Hyperpigmentation may be epidermal or reside in the dermis. If the pigment is epidermal, a mild exfoliation using an enzyme, microdermabrasion, or a mild chemical peel can produce wonderful results. Long-term treatment success relies upon client compliance. The skin care professional can exfoliate the pigment, but the client needs to be diligent with the application of a pigment-suppressing product and wear sunscreen daily to achieve long-term success. Downtime is minimal or non-existent with this level of exfoliation. If the pigment lies in the dermis, stronger and more aggressive exfoliation methods, including mid-depth chemical peels, IPL, or other laser light therapies targeting pigmented chromophores will be necessary. Downtime, due to redness and flaking, can last from three to seven days.
Uneven texture resulting from textural scaring requires more active treatments, such as laser therapies, microneedling, or higher percentages of trichloroacetic acid-blended peels. The length of downtime depends on the treatment program. A series of microneedling treatments may not incur any downtime. A strong laser treatment or deep chemical peel may incur a week or more of downtime.
Hormonal acne can be addressed with enzymes or chemical peels. Advise clients that they will experience a short-lived breakout while the skin purges and a series of enzyme or chemical peels will be required to express all congestion. Discuss the importance of balancing hormone levels to develop a long-term solution. The client should consider visiting a physician to test their hormone levels.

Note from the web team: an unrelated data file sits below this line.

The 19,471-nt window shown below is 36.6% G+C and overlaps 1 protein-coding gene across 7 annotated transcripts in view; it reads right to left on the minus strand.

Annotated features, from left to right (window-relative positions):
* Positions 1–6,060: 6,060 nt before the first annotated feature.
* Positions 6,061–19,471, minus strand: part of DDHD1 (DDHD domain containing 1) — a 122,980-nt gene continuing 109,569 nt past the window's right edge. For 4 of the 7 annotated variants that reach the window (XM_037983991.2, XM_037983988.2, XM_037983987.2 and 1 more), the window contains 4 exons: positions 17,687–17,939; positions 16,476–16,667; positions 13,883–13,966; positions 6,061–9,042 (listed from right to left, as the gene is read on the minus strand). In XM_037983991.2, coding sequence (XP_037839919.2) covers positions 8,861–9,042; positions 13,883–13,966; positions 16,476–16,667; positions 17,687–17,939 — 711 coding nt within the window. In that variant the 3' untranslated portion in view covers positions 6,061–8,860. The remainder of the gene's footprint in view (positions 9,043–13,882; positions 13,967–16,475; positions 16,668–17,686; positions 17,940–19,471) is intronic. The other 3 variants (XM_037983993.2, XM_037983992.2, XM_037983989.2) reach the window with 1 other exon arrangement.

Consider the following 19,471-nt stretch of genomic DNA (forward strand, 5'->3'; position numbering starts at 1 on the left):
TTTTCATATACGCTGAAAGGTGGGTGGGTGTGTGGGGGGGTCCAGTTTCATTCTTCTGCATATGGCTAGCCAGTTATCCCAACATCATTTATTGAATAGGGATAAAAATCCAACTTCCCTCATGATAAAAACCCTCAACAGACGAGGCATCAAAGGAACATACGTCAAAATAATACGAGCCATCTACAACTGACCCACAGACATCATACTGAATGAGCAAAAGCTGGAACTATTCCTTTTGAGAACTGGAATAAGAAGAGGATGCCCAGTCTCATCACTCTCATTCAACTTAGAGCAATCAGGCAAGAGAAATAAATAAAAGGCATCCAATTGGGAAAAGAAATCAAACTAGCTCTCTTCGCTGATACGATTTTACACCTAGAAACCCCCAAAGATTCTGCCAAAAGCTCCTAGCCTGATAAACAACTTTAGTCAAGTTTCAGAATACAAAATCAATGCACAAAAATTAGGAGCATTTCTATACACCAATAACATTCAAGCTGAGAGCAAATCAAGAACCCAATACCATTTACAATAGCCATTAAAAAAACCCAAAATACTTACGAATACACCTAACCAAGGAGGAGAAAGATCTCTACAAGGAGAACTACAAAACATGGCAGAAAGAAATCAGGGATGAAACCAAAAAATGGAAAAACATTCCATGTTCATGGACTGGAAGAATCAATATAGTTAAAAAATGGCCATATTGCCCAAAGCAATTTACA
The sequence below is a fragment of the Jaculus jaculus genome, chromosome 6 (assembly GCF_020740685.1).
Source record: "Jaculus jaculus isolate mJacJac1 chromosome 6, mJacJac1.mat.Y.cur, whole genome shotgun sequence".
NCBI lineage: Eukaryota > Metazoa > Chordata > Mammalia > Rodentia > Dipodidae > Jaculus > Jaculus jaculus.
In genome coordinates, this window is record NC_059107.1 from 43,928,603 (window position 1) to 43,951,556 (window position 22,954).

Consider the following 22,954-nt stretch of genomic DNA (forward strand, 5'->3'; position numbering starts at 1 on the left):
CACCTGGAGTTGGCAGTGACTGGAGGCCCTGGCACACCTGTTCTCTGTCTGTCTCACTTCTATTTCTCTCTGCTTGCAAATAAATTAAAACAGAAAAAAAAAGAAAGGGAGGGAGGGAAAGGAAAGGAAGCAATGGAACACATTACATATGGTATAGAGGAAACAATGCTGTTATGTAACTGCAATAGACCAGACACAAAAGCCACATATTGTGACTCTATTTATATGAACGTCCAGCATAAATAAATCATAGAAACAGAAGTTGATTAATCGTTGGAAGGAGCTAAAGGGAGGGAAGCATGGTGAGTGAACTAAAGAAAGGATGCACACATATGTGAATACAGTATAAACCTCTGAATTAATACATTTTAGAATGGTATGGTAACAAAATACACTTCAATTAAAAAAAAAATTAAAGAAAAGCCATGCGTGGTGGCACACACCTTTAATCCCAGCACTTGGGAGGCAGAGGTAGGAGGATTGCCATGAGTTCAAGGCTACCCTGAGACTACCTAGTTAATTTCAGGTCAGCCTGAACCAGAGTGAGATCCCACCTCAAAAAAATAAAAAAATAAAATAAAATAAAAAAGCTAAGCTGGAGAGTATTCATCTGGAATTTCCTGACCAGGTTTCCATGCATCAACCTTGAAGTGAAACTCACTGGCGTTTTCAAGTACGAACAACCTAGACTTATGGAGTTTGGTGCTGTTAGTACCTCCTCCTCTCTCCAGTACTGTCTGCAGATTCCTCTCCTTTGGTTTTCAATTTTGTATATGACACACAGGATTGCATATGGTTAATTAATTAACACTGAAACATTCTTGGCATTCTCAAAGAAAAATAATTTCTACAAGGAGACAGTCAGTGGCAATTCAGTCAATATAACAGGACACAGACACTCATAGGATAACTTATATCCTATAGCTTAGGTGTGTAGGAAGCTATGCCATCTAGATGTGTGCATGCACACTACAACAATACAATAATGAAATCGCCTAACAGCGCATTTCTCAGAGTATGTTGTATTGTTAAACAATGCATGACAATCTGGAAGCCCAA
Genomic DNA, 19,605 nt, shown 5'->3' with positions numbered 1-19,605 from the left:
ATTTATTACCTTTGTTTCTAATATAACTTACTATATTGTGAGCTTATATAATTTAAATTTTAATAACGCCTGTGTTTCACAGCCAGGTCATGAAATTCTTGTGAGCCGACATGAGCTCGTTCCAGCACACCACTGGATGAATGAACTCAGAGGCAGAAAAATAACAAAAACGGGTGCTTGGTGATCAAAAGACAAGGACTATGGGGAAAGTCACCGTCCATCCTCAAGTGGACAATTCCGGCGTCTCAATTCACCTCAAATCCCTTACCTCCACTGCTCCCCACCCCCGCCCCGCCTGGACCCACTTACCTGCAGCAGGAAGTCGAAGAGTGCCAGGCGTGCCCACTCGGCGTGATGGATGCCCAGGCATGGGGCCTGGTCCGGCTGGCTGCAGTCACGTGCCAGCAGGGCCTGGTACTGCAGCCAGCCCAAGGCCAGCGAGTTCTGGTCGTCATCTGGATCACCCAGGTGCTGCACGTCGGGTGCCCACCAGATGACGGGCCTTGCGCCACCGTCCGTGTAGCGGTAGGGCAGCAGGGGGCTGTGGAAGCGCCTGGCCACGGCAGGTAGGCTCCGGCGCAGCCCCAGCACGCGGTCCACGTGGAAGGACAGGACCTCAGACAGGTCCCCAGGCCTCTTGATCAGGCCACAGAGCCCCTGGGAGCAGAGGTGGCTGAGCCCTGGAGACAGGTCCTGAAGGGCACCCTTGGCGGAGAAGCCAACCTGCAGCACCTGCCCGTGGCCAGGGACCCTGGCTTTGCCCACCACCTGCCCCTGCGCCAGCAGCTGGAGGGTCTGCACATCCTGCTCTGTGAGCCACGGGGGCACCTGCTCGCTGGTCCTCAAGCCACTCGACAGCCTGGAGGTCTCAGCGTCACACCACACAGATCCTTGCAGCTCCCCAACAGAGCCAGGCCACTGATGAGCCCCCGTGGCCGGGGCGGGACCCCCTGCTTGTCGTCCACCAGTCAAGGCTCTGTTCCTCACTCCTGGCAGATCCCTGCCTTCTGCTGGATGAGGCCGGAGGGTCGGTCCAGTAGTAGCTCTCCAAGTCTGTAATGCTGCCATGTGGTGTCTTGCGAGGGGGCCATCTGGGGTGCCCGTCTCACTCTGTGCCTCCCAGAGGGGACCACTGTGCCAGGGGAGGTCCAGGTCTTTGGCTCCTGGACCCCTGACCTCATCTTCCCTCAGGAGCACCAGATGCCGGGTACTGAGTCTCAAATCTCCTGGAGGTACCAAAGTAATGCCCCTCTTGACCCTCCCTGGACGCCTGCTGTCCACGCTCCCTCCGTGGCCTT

Grades one to two acne can be treated with an enzyme or a mild alpha hydroxy acid, beta hydroxy acid, or trichloroacetic acidchemical peel with little-to-no downtime. Microdermabrasion or dermaplaning is possible as long as there are no active pustules. Disturbing active pustules may spread bacteria.
Grades three to four acne should incorporate a treatment plan in conjunction with a physician. This client may need antibiotics to help get the skin condition under control. The skin care professional can still exfoliate the skin, but should do so with caution. Antibiotics will increase sensitivity levels, leaving the professional with fewer options.
Chemical peels require a short period of downtime, where a client must avoid heat and ultraviolet exposure. It is vital that the client complies with the professional's aftercare advice If the skin care professional applies a peel and, after the treatment, the client takes off for a trip to the beach or a tanning session, they will most likely burn, blister, and possibly develop post-inflammatory hyperpigmentation.